By William Safire
January 5, 1986
O Greed! You have never had a decent press. For centuries -yea, millennia – you have been blacklisted as one of the seven sins, usually under the names of Avarice or Covetousness, that lead to the death of the spirit. I hold no brief for Anger, Envy, Lust, Gluttony, Pride, Envy or Sloth – certainly not Sloth – all worthy objects of St. Gregory’s wrath when he jotted down the list in 600 A.D. However, in the light of a strange new turn the world is taking, the time has come for a re-examination of the case against Greed with a view toward its delisting. Greed is a hunger for ”more.” Moral philosophers have characterized this natural human urge to accumulate the accoutrements of the good life, or at least the comfortable life, as a slavering grasp for more than one’s share. Implicit in this derogation of Greed is the idea that everyone should have the same portion of worldly goods and it is morally corrupt to want to snatch away the other guy’s little pile.
Along came Karl Marx, exploiting the universal knock put on Greed by promising to divvy everything up so that nobody would have more than the next guy. But wherever his followers have put this anti-Greed notion into practice, most people’s little pile of food dwindled.
For 75 years, commissars in Moscow have been blaming the weather for the need to import food from countries where Greed is the driving force of the economic system. But Nature is not to blame: the fault lies in denying human nature.
As a result of the repeated failures of the Greed-bashers, consider what is happening in the world:
IN CHINA, where the redistribution schemes of Mao led to famine and depression and misdirected energies, a hundred flowers of prosperity are beginning to bloom. The reason is that peasants have been permitted to let Greed determine their work output, and this self-serving idea – apologized for as “socialism with Chinese characteristics” by Deng – will, if there is no Great Leap Backward, allow a billion individuals to support themselves.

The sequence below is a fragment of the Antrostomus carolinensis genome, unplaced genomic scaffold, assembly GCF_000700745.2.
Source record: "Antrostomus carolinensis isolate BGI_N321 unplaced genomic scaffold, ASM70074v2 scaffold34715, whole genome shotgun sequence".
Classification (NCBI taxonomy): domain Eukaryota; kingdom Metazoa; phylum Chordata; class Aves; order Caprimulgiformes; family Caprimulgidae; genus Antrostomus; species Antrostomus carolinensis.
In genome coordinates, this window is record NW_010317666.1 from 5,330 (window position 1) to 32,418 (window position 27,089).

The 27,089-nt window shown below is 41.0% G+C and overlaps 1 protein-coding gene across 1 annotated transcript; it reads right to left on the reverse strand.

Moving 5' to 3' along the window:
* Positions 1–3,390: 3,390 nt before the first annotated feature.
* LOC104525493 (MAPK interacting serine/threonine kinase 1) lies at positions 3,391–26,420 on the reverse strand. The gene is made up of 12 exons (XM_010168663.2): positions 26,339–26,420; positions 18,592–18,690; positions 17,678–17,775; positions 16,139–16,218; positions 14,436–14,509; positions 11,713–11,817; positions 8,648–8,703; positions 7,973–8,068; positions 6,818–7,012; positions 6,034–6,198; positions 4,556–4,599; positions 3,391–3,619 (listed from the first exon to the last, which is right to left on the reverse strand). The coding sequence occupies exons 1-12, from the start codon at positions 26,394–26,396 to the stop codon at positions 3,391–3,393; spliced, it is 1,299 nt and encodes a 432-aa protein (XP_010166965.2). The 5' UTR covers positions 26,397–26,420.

In Britain, where a powerful socialist labor movement led the nation into the Welfare State and near-bankruptcy, union members from the coal mines to Fleet Street are undercutting their ideological leaders. State-owned companies and utilities are going private again, as the man in the street has come to understand that it is more blessed to produce than to distribute.
IN FRANCE, the Socialists came to power, nationalized the banks, and put the controlled economy through a wringer. In a few years, the Socialists had to backtrack madly in hopes of staying in power, and now the nouveaux economistes are demanding abolishment of state ownership, reduction of taxes and state services, and a realization that a Frenchman coined the term laissez faire.
Even in Russia, where enforced equality is still espoused at least in theory (while a New Class has risen to ride herd on the avarice of the worker) talk of reform is in the air. In Tbilisi, where the state buses run few and far between, the buses are being sold to the bus drivers; if such an experiment in enterprise works in Georgia, a great many card-carrying party members freezing in lonely bus stops are going to be glad to let avaricious drivers make a profit.
IN THIS CAULDRON of boiling change, what cooks?
Greed is finally being recognized as a virtue. Dressed in euphemism – “the profit motive” or “growth incentives” or “the entrepreneurial spirit” – our not-so-deadly sin turns out to be the best engine of betterment known to man.
The world has learned that to concentrate on divvying-up diminishes us all, while scrambling to help ourselves helps others; without Greed, there is no wherewithal for Generosity.
By hustling to improve our station, by indulging the desire for necessities that becomes a lust for luxuries, by competing to make our pile bigger, we engage in the great invisible handshake that enlarges pies, lifts all boats and enriches us without impoverishing our neighbor.
THE ROOT of the word greed is “hunger,” and the cure for world hunger is the driving force of Greed. Yes, governments can enforce limits and moralists can urge moderation – I recognize there can be too much of a good thing – but only a hearty welcome to the demands of the truly greedy can insure ample supply for the truly needy.
Okay, we’re down to six deadly sins. In a world in which so many suffer from lack of self-esteem, anybody want to take a crack at Pride?